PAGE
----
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NIOSH update: college students may be risking their lives on fishing vessels: working in the Alaska fishing industry is one of the nation's most hazardous jobs (superseded).
Atlanta, GA: U.S. Department of Health and Human Services, Public Health Service, Centers for Disease Control and Prevention, National Institute for Occupational Safety and Health, DHHS (NIOSH) Publication No. 93-111, 1993 May; :1-2
This document has been superseded and the new version can be found <a href="https://www.cdc.gov/niosh/updates/94-111.html"target="_blank">here</a>. The serious risks involved in summer employment in the Alaskan fishing industry, particularly for inexperienced college students, were described. Commercial fishing in Alaska was one of the most hazardous jobs in the United States. As a result of a fatal accident in 1985, the parents of one of the victims began extensive lobbying efforts which resulted in the passage of the Commercial Fishing Vessel Safety Act of 1988. Even so, many of the safety precautions have been ignored. The occupational fatality rate for the commercial fishing industry during 2 years of study was 200 worker deaths per 100,000 workers. The following safety precautions must be taken to cut down on these losses: train all crew members in the use of safety equipment and survival techniques, known where safety equipment is located and be certain it is in working order, conduct safety drills, ensure vessel stability and proper maintenance, and use personal flotation devices. Brief descriptions of five cases involving 13 deaths were provided. One successful rescue involving five crew members of a vessel that sank was described.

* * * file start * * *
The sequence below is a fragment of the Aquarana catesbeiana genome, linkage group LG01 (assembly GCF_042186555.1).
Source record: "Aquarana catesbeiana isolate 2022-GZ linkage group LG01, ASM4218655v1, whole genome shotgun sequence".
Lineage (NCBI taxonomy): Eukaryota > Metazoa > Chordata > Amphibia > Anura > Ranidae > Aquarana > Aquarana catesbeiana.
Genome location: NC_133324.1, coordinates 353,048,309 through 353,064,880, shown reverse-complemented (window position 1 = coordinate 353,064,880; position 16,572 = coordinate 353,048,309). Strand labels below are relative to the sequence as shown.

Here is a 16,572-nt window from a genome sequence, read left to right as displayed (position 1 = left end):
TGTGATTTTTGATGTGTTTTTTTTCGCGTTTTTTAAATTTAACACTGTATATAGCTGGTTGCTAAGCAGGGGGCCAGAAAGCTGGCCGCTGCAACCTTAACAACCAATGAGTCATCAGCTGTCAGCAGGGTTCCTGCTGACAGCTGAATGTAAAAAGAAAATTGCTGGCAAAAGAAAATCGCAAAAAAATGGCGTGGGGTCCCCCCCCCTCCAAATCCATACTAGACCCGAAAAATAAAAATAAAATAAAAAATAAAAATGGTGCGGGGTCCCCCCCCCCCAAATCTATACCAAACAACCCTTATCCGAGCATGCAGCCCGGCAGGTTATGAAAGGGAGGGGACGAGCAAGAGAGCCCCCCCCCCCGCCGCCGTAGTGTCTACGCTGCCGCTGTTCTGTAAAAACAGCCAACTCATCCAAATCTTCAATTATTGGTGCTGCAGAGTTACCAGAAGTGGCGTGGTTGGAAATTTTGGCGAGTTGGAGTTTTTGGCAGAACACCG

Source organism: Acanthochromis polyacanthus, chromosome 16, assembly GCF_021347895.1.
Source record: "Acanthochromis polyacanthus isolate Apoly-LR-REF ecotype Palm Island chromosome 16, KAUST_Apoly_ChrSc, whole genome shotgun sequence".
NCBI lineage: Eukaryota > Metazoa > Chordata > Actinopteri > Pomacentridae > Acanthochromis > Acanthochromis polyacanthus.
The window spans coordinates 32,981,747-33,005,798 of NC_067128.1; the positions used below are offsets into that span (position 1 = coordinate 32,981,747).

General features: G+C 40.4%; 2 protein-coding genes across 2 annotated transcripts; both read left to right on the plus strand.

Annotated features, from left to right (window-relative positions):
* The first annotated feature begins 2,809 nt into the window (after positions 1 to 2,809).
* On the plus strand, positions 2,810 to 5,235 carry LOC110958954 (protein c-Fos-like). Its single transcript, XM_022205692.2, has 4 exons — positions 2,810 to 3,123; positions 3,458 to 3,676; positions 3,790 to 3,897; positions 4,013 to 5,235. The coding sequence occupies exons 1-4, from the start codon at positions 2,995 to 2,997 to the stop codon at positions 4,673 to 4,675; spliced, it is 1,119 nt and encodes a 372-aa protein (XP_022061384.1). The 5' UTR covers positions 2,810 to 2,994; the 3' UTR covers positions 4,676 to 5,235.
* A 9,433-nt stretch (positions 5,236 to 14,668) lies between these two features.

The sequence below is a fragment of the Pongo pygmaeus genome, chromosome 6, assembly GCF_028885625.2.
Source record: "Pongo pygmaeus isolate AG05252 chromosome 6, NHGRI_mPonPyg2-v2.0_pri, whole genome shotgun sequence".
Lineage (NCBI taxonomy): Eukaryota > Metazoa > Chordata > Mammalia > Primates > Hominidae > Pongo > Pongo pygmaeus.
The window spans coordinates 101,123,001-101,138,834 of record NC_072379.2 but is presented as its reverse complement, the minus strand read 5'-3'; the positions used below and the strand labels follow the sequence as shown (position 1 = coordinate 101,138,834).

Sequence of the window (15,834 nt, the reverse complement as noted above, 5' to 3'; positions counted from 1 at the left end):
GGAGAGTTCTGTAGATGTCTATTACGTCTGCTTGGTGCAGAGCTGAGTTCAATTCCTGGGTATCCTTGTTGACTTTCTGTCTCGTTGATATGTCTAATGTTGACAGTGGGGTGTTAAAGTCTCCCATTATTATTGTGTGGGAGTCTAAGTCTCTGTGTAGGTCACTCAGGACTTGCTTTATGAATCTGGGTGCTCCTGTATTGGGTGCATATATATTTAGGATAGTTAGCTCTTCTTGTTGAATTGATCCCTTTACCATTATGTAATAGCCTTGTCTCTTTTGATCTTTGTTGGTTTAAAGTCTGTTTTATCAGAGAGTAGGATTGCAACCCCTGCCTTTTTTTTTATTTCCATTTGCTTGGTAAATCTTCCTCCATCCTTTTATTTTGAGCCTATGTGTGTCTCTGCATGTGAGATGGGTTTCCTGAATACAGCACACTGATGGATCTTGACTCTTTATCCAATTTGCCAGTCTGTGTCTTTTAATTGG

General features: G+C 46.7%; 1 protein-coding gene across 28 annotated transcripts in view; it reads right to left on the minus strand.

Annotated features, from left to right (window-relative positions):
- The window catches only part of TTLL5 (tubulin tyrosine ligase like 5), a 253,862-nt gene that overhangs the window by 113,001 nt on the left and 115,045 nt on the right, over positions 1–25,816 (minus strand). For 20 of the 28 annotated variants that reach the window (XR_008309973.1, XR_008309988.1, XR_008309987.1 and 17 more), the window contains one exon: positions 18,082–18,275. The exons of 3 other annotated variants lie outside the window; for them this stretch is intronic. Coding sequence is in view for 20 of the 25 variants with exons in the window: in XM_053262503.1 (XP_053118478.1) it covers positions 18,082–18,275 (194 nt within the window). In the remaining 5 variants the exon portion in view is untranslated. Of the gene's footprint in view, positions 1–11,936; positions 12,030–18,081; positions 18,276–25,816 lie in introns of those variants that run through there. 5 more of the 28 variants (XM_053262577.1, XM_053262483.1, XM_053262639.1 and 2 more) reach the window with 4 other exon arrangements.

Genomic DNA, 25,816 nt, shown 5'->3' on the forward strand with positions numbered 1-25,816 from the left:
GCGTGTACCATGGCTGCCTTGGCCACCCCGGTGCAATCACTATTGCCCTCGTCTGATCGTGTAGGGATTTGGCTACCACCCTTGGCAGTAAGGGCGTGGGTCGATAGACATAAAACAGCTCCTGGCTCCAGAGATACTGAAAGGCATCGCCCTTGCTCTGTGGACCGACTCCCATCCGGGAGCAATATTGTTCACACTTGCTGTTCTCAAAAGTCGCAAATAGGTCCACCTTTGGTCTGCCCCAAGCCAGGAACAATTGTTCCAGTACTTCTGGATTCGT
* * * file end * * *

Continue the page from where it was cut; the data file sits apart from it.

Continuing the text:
Accident-analysis; Accident-prevention; Cold-environments; Hypothermia; Fishing-industry; Safety-equipment; Cold-weather-operations
NTIS Accession No.
DHHS (NIOSH) Publication No. 93-111
National Institute for Occupational Safety and Health
Page last reviewed: July 1, 2022
Content source: National Institute for Occupational Safety and Health Education and Information Division